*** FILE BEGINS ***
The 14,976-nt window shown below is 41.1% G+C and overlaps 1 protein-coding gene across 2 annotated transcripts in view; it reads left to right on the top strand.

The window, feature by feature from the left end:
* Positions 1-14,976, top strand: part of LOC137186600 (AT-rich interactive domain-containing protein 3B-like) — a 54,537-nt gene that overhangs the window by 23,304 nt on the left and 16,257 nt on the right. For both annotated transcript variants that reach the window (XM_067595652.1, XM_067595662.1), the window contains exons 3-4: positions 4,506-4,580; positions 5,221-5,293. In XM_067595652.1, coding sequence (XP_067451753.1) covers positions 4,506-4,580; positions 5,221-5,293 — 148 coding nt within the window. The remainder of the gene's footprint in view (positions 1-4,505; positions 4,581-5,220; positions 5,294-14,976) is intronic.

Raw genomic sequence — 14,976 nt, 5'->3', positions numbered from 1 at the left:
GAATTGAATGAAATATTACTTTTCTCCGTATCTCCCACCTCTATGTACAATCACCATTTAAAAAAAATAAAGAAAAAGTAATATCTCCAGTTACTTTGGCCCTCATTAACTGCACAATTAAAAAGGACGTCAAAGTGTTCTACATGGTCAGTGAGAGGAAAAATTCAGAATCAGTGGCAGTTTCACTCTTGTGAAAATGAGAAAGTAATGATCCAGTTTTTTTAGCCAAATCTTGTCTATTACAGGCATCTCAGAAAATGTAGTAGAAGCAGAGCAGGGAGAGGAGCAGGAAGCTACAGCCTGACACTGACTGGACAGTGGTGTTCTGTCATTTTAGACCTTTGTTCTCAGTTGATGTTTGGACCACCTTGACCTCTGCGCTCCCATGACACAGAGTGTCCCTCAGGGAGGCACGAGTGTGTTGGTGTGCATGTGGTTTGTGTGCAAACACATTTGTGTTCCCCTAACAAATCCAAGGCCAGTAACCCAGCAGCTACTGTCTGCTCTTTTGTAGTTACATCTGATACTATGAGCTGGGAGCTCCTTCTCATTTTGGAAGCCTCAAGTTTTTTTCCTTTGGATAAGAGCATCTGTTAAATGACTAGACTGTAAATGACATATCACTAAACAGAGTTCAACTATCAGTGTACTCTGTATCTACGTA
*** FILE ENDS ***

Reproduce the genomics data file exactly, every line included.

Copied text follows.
The 14,976-nt window shown below is 41.1% G+C and overlaps 1 protein-coding gene across 2 annotated transcripts in view; it reads left to right on the top strand.

The window, feature by feature from the left end:
* Positions 1-14,976, top strand: part of LOC137186600 (AT-rich interactive domain-containing protein 3B-like) — a 54,537-nt gene that overhangs the window by 23,304 nt on the left and 16,257 nt on the right. For both annotated transcript variants that reach the window (XM_067595652.1, XM_067595662.1), the window contains exons 3-4: positions 4,506-4,580; positions 5,221-5,293. In XM_067595652.1, coding sequence (XP_067451753.1) covers positions 4,506-4,580; positions 5,221-5,293 — 148 coding nt within the window. The remainder of the gene's footprint in view (positions 1-4,505; positions 4,581-5,220; positions 5,294-14,976) is intronic.

Raw genomic sequence — 14,976 nt, 5'->3', positions numbered from 1 at the left:
GAATTGAATGAAATATTACTTTTCTCCGTATCTCCCACCTCTATGTACAATCACCATTTAAAAAAAATAAAGAAAAAGTAATATCTCCAGTTACTTTGGCCCTCATTAACTGCACAATTAAAAAGGACGTCAAAGTGTTCTACATGGTCAGTGAGAGGAAAAATTCAGAATCAGTGGCAGTTTCACTCTTGTGAAAATGAGAAAGTAATGATCCAGTTTTTTTAGCCAAATCTTGTCTATTACAGGCATCTCAGAAAATGTAGTAGAAGCAGAGCAGGGAGAGGAGCAGGAAGCTACAGCCTGACACTGACTGGACAGTGGTGTTCTGTCATTTTAGACCTTTGTTCTCAGTTGATGTTTGGACCACCTTGACCTCTGCGCTCCCATGACACAGAGTGTCCCTCAGGGAGGCACGAGTGTGTTGGTGTGCATGTGGTTTGTGTGCAAACACATTTGTGTTCCCCTAACAAATCCAAGGCCAGTAACCCAGCAGCTACTGTCTGCTCTTTTGTAGTTACATCTGATACTATGAGCTGGGAGCTCCTTCTCATTTTGGAAGCCTCAAGTTTTTTTCCTTTGGATAAGAGCATCTGTTAAATGACTAGACTGTAAATGACATATCACTAAACAGAGTTCAACTATCAGTGTACTCTGTATCTACGTA